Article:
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Old 01-17-2013, 05:28 PM   #1
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Default Native plants that attract winter birds

Native plants that attract winter birds
Arboretum Paths
By Patricia Drackett, Director Crosby Arboretum
The Picayune Item Picayune Item
January 9, 2013

Native plants that attract winter birds Lifestyles The Picayune Item
excerpt from above:
Rick Webb, owner of Louisiana Growers nursery has conducted programs on native plants at the Arboretum, and has spoken about the native plants he calls “thicket plants” – those you might not look twice at, as they aren’t the showiest in the landscape, but have high wildlife value. Thickets offer cover and protection to birds, and places to raise their young. As a young landscape gardener I once viewed Smilax vine, also called “greenbriar” or “catbriar” as a species needing eradicating in the garden. But I’ve learned to appreciate its thorny mass that scrambles among the treetops as a perfect location for nesting birds, offering both a food source and protection from predators.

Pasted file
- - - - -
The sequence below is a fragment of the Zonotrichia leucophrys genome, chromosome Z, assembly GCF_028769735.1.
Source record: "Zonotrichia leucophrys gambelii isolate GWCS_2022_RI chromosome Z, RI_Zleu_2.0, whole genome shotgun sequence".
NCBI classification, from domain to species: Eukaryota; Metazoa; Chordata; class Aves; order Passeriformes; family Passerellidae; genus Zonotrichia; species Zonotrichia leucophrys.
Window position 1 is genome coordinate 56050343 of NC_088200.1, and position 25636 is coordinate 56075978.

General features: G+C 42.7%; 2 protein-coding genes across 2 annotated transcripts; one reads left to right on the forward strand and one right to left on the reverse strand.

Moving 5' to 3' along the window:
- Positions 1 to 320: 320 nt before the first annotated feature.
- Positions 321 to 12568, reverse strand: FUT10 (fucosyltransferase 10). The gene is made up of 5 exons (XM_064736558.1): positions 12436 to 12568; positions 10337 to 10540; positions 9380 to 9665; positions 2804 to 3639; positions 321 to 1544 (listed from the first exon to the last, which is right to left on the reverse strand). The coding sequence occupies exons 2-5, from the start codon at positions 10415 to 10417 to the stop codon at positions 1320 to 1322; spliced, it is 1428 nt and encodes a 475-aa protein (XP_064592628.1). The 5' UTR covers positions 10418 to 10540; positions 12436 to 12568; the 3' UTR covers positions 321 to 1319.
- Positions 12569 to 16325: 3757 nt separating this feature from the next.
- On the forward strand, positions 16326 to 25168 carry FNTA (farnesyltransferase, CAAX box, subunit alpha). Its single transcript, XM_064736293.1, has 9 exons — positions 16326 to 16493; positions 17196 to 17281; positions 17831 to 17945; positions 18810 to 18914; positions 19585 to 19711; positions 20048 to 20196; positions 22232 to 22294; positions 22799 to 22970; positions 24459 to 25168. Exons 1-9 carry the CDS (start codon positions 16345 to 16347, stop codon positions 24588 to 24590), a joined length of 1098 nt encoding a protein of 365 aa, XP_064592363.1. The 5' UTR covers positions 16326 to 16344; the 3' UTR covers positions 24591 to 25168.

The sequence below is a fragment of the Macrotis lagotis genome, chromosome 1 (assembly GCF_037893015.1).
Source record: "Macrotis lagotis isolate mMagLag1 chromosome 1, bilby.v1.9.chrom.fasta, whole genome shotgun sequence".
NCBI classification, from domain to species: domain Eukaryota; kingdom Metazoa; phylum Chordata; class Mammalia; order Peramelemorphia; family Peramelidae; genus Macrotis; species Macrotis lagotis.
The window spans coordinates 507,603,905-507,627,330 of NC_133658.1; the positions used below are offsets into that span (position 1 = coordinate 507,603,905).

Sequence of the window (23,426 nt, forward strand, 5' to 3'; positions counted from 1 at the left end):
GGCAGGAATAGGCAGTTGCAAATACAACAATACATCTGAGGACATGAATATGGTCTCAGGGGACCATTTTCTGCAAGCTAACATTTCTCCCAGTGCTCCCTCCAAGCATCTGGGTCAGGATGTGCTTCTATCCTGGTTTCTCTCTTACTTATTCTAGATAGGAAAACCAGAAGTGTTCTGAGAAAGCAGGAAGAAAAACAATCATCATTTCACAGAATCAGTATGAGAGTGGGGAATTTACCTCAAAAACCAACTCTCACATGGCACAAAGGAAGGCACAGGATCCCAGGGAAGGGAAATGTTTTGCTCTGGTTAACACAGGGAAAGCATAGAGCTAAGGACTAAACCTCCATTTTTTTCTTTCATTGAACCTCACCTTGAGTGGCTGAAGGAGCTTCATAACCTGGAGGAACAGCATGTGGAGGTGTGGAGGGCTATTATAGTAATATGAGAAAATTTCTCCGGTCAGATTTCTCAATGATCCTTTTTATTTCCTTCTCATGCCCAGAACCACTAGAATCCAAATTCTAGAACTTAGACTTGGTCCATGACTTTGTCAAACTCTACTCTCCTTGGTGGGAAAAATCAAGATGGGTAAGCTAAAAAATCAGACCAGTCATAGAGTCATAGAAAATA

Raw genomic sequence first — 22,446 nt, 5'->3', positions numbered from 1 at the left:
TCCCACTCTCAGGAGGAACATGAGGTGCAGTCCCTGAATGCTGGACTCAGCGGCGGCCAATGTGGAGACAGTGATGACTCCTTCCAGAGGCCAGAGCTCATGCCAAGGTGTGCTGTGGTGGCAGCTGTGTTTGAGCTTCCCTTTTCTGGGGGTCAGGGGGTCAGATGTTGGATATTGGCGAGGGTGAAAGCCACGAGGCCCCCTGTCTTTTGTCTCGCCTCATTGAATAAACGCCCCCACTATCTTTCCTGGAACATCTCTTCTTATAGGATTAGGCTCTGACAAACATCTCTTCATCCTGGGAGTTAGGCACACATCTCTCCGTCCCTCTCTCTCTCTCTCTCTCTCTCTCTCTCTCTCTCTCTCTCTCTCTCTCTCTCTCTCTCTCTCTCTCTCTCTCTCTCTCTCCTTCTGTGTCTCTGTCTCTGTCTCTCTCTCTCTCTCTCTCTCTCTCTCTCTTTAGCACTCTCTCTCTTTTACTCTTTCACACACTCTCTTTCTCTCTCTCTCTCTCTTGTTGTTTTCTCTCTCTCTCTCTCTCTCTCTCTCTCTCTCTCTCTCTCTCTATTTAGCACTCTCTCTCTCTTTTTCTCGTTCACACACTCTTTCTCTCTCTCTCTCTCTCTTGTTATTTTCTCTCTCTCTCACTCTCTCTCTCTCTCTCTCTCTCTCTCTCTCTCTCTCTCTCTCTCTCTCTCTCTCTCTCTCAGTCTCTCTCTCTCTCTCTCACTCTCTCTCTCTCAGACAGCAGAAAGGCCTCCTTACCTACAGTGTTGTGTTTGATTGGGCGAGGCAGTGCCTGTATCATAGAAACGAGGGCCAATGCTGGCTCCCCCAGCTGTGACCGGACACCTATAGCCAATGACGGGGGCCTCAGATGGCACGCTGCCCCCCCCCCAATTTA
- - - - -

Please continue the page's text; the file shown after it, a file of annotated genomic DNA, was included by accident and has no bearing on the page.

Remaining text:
Although native hollies such as inkberry, yaupon, and American holly appear to dominate the winter landscape, other plants have persistent fruit that provides winter food for birds and other wildlife. These include sumac, viburnum , magnolias, American beautyberry, chokeberry, and Virginia creeper. Nuts are eaten by larger birds, and the seeds from many herbaceous and woody plants are also consumed.

One of Alan’s favorite plants for winter birds is...
The tendency of man's nature to good is like the tendency of water to flow downwards.
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Old 01-17-2013, 05:45 PM   #2
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I'm always excited to see articles educating people on the need for natives...and the fact that people can begin to appreciate things they didn't before just by knowing that birds benefit from them. I wasn't terribly familiar with the greenbriar, though I'm sure I've seen it a few times. Thanks to this article, I'll take the time to learn more about it, and will look at it differently from now on.
"If suburbia were landscaped with meadows, prairies, thickets or forests, or combinations of these, then the water would sparkle, fish would be good to eat again, birds would sing and human spirits would soar." ~ Lorrie Otto
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attract, birds, native, plants, winter

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